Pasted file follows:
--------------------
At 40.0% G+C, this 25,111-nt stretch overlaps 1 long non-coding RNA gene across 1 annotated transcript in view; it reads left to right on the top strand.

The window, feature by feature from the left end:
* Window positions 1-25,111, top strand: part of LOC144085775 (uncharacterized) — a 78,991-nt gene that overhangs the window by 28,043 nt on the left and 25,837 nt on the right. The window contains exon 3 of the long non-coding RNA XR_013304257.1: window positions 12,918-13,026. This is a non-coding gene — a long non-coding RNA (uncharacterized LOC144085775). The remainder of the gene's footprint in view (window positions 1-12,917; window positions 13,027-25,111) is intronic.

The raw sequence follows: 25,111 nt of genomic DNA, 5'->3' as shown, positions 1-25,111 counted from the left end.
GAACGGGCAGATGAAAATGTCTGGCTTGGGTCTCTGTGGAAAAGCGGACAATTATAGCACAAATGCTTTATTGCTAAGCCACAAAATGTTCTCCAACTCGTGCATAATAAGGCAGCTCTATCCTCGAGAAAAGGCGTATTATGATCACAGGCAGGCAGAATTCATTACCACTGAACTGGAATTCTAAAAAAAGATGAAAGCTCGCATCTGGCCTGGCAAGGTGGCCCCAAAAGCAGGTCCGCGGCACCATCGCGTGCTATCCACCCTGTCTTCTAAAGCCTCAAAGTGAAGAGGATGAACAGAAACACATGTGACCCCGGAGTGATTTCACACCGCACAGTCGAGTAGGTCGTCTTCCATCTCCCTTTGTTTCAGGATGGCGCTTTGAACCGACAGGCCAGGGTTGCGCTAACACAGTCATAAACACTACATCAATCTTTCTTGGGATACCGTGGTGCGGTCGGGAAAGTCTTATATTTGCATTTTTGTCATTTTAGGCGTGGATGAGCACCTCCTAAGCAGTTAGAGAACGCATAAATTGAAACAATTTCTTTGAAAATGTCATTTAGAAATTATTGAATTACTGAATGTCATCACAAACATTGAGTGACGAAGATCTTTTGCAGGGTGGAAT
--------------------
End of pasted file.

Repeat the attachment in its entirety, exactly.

At 40.0% G+C, this 25,111-nt stretch overlaps 1 long non-coding RNA gene across 1 annotated transcript in view; it reads left to right on the top strand.

The window, feature by feature from the left end:
* Window positions 1-25,111, top strand: part of LOC144085775 (uncharacterized) — a 78,991-nt gene that overhangs the window by 28,043 nt on the left and 25,837 nt on the right. The window contains exon 3 of the long non-coding RNA XR_013304257.1: window positions 12,918-13,026. This is a non-coding gene — a long non-coding RNA (uncharacterized LOC144085775). The remainder of the gene's footprint in view (window positions 1-12,917; window positions 13,027-25,111) is intronic.

The raw sequence follows: 25,111 nt of genomic DNA, 5'->3' as shown, positions 1-25,111 counted from the left end.
GAACGGGCAGATGAAAATGTCTGGCTTGGGTCTCTGTGGAAAAGCGGACAATTATAGCACAAATGCTTTATTGCTAAGCCACAAAATGTTCTCCAACTCGTGCATAATAAGGCAGCTCTATCCTCGAGAAAAGGCGTATTATGATCACAGGCAGGCAGAATTCATTACCACTGAACTGGAATTCTAAAAAAAGATGAAAGCTCGCATCTGGCCTGGCAAGGTGGCCCCAAAAGCAGGTCCGCGGCACCATCGCGTGCTATCCACCCTGTCTTCTAAAGCCTCAAAGTGAAGAGGATGAACAGAAACACATGTGACCCCGGAGTGATTTCACACCGCACAGTCGAGTAGGTCGTCTTCCATCTCCCTTTGTTTCAGGATGGCGCTTTGAACCGACAGGCCAGGGTTGCGCTAACACAGTCATAAACACTACATCAATCTTTCTTGGGATACCGTGGTGCGGTCGGGAAAGTCTTATATTTGCATTTTTGTCATTTTAGGCGTGGATGAGCACCTCCTAAGCAGTTAGAGAACGCATAAATTGAAACAATTTCTTTGAAAATGTCATTTAGAAATTATTGAATTACTGAATGTCATCACAAACATTGAGTGACGAAGATCTTTTGCAGGGTGGAAT